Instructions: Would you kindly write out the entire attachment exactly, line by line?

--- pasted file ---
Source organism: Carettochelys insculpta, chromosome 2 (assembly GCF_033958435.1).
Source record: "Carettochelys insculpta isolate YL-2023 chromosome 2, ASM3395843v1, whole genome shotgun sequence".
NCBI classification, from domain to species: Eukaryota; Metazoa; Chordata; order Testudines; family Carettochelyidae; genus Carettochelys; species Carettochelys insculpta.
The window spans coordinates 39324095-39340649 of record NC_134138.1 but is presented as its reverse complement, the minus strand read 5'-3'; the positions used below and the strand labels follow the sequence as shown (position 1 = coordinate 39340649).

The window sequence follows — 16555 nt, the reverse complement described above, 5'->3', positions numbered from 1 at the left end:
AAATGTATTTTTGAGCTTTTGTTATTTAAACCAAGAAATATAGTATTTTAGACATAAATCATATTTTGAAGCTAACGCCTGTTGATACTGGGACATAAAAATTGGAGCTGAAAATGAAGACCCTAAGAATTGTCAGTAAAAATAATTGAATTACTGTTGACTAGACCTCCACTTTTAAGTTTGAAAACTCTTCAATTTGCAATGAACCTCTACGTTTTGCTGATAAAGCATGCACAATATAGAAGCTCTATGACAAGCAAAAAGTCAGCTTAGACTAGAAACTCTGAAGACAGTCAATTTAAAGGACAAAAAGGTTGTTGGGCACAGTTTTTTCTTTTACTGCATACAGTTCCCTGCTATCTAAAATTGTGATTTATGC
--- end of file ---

Source organism: Carettochelys insculpta, chromosome 2 (assembly GCF_033958435.1).
Source record: "Carettochelys insculpta isolate YL-2023 chromosome 2, ASM3395843v1, whole genome shotgun sequence".
NCBI classification, from domain to species: Eukaryota; Metazoa; Chordata; order Testudines; family Carettochelyidae; genus Carettochelys; species Carettochelys insculpta.
The window spans coordinates 39324095-39340649 of record NC_134138.1 but is presented as its reverse complement, the minus strand read 5'-3'; the positions used below and the strand labels follow the sequence as shown (position 1 = coordinate 39340649).

The window sequence follows — 16555 nt, the reverse complement described above, 5'->3', positions numbered from 1 at the left end:
AAATGTATTTTTGAGCTTTTGTTATTTAAACCAAGAAATATAGTATTTTAGACATAAATCATATTTTGAAGCTAACGCCTGTTGATACTGGGACATAAAAATTGGAGCTGAAAATGAAGACCCTAAGAATTGTCAGTAAAAATAATTGAATTACTGTTGACTAGACCTCCACTTTTAAGTTTGAAAACTCTTCAATTTGCAATGAACCTCTACGTTTTGCTGATAAAGCATGCACAATATAGAAGCTCTATGACAAGCAAAAAGTCAGCTTAGACTAGAAACTCTGAAGACAGTCAATTTAAAGGACAAAAAGGTTGTTGGGCACAGTTTTTTCTTTTACTGCATACAGTTCCCTGCTATCTAAAATTGTGATTTATGC